The sprawling dickensian opera that is H.B.O.'s The Wire has long been hailed as 'the best program ever' or 'the best program of the decade' -these appallingly flat statements of wide eyed fandom are so ubiquitous in UK media that the actual content of The Wire ( let alone the plethora of nuances, or the multitude of deeply complex arching progressions and themes ) has been abandoned by contemporary criticism. The snowballed heaps of praise jettisoned comment, critique or analysis a long long time ago. So much praise but so little critique. After re-viewing an enthralling episode from the first season even more subtle facets of the thematic construction dawned on me. Episode 9, "Game Day" is dizzying russian doll of analogies heaped on metaphors heaped on allegories. Central to the plot of the episode is an Basketball game between East and West sides of the Baltimore gangland, this situation is itself a fairly obvious metaphor for the drug and territory battle between Prop Joe and Avon Barksdale. The players sweating and running out on the concrete whilst the team managers ( Prop Joe and Avon Barksdale ) stand from afar watching inconspicuously albeit omniscient. Whilst the feud between east and west is being played out on the court many spectators crowd around the courts fence, another beautifully realised analogy for 'the game' in that the bulk of the interpersonal reactions concerned are those of peripheral characters, spectators and onlookers - the majority of participants being connected or involved obliquely, a lot of gossip, a lot of hypo-digesis. Behind this hubbub, behind the local spectators and the neighbourhoods involvement, are the police and the authorities. The law looking in and occasionally penetrating through to the level of the neighbourhoods vantage point however without any notion of context or even a knowledge who the stars of the show really are. This is poignantly summed up in a short exchange between two low rank police officers ( Herc and Carver ), whilst enjoying the game as a distraction from work they overhear a familiar low level drug dealer remarking about the Avon Barksdale - Avon Barksdale being the elusive target of the investigation they have been involved with for weeks. The situation is indicative of the wider socio-political contexts painted in The Wire. The police are usually on the periphery of the situation, at best infiltrating towards ground level context but always ignorant of who the main ringmasters are, clueless about their proximity even whilst standing adjacent to the investigations main target.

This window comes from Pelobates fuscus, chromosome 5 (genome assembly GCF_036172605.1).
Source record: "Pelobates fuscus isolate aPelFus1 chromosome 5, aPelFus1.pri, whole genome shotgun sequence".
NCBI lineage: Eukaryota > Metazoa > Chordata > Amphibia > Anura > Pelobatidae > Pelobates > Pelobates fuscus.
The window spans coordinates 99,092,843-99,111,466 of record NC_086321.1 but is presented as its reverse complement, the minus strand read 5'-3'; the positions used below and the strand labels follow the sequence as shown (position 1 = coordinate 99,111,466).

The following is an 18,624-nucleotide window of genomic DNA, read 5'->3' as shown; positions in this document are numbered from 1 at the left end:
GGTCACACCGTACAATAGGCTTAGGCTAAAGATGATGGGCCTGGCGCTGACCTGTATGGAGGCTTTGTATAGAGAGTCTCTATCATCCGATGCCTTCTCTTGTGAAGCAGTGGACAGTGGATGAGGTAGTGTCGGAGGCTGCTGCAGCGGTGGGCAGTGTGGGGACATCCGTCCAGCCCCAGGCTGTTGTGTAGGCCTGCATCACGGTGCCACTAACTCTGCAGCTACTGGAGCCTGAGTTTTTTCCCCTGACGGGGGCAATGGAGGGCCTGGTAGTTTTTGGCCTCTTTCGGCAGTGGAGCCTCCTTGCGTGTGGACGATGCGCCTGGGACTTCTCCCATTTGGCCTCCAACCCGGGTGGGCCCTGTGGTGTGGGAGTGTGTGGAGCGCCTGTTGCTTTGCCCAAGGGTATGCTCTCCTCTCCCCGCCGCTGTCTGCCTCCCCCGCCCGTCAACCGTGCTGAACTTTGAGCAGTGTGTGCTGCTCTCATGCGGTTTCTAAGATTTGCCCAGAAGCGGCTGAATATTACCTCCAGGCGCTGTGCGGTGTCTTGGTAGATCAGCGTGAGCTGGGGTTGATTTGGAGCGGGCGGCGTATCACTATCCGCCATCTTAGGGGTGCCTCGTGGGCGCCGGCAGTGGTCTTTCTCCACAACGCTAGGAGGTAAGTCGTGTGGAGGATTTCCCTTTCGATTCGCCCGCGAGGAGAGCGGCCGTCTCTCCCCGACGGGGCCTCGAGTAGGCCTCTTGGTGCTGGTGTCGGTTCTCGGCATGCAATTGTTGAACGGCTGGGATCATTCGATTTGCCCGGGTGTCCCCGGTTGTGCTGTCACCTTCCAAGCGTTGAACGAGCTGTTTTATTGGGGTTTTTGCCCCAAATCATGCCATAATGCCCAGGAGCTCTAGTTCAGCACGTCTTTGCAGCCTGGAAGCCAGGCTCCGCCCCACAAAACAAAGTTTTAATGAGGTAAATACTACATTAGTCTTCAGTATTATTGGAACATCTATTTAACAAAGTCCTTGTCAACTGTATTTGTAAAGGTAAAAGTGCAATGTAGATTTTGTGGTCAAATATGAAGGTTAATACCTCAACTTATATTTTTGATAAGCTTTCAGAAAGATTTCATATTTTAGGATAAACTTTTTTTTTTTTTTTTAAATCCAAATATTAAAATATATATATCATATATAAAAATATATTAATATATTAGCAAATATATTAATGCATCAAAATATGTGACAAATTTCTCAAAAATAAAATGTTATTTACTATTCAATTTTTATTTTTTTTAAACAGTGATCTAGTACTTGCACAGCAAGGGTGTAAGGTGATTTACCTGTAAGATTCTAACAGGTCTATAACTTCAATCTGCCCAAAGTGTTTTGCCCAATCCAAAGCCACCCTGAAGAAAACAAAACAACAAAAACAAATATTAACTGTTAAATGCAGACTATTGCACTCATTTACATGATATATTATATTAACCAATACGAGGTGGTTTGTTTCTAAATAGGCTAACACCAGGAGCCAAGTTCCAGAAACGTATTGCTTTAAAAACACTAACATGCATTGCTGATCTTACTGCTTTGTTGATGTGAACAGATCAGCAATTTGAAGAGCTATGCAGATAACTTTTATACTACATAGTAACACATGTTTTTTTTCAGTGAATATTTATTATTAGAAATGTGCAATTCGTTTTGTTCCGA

There is also another wonderfully concise and thorough metaphor present within the basketball game. At one point a member Prop Joe's team commits a foul on a member of Avon Barksdale's team. The referee does not call the foul, play continues and the ball travels up the court before adding yet more points to Prop Joe's side of the score board. Avon Barksdale confronts the referee about the uncalled foul, he's intimidating and aggressive in his approach, and after berating the meek referee, shouts at him to walk away after being given the opportunity to make a decision in Barksdale's favour. The referee's situation of being in a position to make a truce after upsetting Barksdale or walking away is exactly the situation Omar finds himself in later the same episode -  he is offered a true by Barksdale's people but rather than accept the offer he leaves town. The positioning of the referee caught under Avon's wrath and between Prop Joe and Avon Barksdale is also the position Omar moved into ( over the preceding episodes and scenes ) and now firmly resides throughout the majority of the episode before he resolves to exit Baltimore. The mirroring is beautiful and telling, life is life and people often fill the positions life deals for them and react in accordance with fate. Another parallel embodied within the context of the basketball game is the importation of foreign players to compete against the increasingly high standards of their opposition Avon Barksdale outsources his baller talent from an out of area school where he finds an N.B.A. destined young man who would be happy to compete in the neighbourhood game in exchange for a small donation. Much later,  - ( series, deaths and years later ) Barksdale imports a rare and unique talent from New York to deal with various awkward situations erupting around his drug trade- Brother Mouzone. The outsourcing and/or importation to keep competitive is a constant osmosis. The themes and positions are constants - the people, contexts, situational geographies and political positionings are variables. The Game as an endless analogy, a gyrating cartesian spiral of metaphor, the futility of life reflected through any realm of life is perhaps the beguiling beauty of The Wire. However, the production is not even as simplistic as just that, the Russian Doll effect is often present but over arching a plethora of loose ends, ambiguities and questions. The Wire thrives on the undefined and irreducible. One of the most subtle examples of this unique attribute is ‘the dirt’ on Cedric Daniels and his reactions towards the investigation in the Baltimore drug trade. His decisions to make 'quick rips' rather than pursue 'the money' are clothed in ambiguity - is his reluctance to ‘follow the money’ due to his connections or loyalties to illegal entities or simply a result of his careerist ambitions to meet his superiors demands? After the basketball game Daniels and another officer drive through the many homogenous blocks of the Baltimore ghetto in order to catch Barksdale. After apparently loosing Barksdale through supposedly a communication blunder Avon Barksdale passes Cedric Daniels. The two cars pass after approaching each other on a secluded street, Avon ticks his finger at Cedric and the latter glares back, swallow and tells the police surveillance team that they lost him. Is there an alliance between the two? Is the chase for a drug lord futile if no evidence can be pinned on him in order to press charges? Is the disruption to the investigation too great? Is the possibility of catching a clean Avon pointless? Or could it be that Avon has some sort of dirt on Daniels that he could trade up on - emancipating himself whilst bringing Daniels down? Or is it simply a case of Barksdale knowing that the police don't have a charge and that Daniels accepting this? A million ambiguities and questions are fleshed out in a single second, the electrifying explosion of possibilities are panoramic. The Wire is cerebically and emotionally stunning, not for what’s depicted, but rather for what isn’t -in short, the answers.